Inupiaq woman joins movement to revitalize traditional tattooing

Marjorie Tahbone pushed a needle into and back out of a woman’s forearm, allowing the ink-covered end of the cotton thread to soak in the skin for a moment before she pulled it out and began another stitch.

Onlookers crowded around Tahbone in Anchorage's Dena'ina Center enter this week as she continued to weave the thread through 60-year-old Becky Bendixen’s skin. It left behind a permanent thin black line.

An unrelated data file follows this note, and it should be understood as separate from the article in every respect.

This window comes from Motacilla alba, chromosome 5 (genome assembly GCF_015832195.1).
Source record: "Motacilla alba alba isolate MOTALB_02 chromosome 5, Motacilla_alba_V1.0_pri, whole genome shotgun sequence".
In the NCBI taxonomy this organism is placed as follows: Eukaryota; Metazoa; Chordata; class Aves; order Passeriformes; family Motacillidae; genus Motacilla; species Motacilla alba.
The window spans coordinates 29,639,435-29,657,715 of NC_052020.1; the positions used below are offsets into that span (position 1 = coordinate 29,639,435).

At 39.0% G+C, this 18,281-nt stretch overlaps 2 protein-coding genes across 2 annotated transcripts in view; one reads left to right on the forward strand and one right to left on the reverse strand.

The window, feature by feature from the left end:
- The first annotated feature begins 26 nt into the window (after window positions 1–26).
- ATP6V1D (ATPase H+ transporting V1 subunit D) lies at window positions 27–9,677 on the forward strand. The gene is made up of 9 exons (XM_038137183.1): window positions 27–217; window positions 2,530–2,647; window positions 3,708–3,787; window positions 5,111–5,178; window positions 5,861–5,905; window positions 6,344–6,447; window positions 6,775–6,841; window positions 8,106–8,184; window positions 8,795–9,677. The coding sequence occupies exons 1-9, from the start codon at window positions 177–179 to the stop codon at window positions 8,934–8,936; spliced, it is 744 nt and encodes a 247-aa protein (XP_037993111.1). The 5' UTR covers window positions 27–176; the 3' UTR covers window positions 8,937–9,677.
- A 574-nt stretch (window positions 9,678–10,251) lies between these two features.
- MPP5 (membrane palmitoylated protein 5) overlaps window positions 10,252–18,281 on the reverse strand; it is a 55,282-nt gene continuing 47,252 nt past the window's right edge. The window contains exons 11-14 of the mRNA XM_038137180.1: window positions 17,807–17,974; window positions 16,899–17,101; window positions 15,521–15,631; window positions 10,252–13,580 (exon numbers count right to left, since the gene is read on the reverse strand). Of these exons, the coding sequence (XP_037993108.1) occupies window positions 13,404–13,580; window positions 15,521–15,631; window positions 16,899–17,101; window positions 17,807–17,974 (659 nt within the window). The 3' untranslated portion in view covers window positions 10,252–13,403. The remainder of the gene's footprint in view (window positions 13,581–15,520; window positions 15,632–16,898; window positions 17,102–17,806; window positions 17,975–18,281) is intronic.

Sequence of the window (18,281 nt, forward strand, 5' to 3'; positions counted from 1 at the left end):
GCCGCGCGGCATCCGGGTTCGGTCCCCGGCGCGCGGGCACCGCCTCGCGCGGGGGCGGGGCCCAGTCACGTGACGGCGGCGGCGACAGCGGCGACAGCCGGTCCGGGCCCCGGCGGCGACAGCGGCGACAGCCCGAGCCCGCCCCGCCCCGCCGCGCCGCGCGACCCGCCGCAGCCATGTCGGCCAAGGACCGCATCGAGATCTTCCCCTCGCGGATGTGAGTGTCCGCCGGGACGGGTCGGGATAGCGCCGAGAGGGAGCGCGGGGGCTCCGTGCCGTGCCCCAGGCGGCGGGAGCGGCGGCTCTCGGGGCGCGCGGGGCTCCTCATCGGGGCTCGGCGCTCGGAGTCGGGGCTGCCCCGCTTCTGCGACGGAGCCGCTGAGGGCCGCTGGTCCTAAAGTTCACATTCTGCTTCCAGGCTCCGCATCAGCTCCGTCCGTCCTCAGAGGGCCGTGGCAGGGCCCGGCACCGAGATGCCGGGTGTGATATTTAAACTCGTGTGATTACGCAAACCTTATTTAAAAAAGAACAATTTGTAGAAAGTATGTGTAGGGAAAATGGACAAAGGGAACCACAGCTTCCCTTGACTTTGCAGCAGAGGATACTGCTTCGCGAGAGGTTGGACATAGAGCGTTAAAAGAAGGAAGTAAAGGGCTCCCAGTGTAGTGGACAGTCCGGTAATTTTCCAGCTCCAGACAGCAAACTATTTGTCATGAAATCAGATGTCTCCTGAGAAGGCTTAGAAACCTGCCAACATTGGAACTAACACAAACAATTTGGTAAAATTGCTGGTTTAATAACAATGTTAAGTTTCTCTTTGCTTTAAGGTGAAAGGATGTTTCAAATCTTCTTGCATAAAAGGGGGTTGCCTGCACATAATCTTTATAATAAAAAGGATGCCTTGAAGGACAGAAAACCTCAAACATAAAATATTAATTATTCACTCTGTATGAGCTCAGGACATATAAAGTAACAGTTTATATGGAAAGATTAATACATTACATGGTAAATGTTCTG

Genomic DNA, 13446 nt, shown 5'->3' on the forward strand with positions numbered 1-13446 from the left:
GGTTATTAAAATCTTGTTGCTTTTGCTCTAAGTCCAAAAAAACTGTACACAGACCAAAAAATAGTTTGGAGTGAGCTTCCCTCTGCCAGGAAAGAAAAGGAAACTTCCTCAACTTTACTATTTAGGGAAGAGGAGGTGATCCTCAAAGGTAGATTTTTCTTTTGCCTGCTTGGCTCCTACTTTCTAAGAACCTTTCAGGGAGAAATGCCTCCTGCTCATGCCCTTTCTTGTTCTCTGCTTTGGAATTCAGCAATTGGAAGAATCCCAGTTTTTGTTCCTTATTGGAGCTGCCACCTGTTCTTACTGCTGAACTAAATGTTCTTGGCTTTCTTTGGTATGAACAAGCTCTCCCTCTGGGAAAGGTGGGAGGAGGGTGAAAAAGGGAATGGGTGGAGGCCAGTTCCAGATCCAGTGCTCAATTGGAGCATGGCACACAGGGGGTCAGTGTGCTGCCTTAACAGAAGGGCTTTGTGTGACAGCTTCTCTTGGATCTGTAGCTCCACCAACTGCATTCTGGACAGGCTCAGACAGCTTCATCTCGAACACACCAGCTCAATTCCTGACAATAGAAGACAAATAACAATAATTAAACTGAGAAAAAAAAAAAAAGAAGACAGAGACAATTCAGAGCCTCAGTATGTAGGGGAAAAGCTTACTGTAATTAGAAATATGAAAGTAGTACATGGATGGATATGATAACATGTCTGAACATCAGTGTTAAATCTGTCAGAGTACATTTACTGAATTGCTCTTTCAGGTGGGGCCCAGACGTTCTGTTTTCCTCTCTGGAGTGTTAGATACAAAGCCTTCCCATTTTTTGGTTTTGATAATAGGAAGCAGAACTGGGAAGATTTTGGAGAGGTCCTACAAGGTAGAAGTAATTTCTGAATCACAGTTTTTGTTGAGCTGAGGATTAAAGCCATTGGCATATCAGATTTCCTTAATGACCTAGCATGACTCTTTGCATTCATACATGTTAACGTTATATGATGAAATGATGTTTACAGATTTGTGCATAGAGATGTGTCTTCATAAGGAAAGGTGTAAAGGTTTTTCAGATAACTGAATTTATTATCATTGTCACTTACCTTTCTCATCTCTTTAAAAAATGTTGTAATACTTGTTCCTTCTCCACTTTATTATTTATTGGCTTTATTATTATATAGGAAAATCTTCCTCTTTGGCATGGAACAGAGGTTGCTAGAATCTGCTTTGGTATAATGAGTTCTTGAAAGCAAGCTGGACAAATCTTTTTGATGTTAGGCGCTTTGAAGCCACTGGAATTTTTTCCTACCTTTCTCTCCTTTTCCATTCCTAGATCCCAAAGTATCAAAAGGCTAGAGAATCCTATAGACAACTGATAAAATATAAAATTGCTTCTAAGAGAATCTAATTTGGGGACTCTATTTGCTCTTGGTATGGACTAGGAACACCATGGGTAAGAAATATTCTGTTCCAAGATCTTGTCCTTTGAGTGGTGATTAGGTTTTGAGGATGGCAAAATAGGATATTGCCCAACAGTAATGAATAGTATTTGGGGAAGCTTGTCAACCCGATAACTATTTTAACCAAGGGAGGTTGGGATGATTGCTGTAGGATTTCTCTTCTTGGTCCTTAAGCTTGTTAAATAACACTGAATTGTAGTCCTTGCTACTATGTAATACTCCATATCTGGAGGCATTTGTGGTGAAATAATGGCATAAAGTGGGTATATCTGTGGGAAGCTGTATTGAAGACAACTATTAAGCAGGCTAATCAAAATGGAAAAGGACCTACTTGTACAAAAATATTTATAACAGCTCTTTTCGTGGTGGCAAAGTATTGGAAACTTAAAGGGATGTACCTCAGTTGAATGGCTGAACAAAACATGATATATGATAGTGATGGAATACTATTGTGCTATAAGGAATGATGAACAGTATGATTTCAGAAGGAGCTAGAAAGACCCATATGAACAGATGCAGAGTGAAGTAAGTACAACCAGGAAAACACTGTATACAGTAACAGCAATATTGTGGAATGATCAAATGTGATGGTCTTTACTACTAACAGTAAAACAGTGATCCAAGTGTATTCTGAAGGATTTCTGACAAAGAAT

“It hurt a tiny bit,” said Bendixen, a Unangax woman from King Cove who counted it as her 19th tattoo. Bendixen comes from a tribe that, like many, traditionally marks significant life events with tattoos or piercings. “It’s still not like the tattoo gun, but there’s definitely some sensation,” she said.

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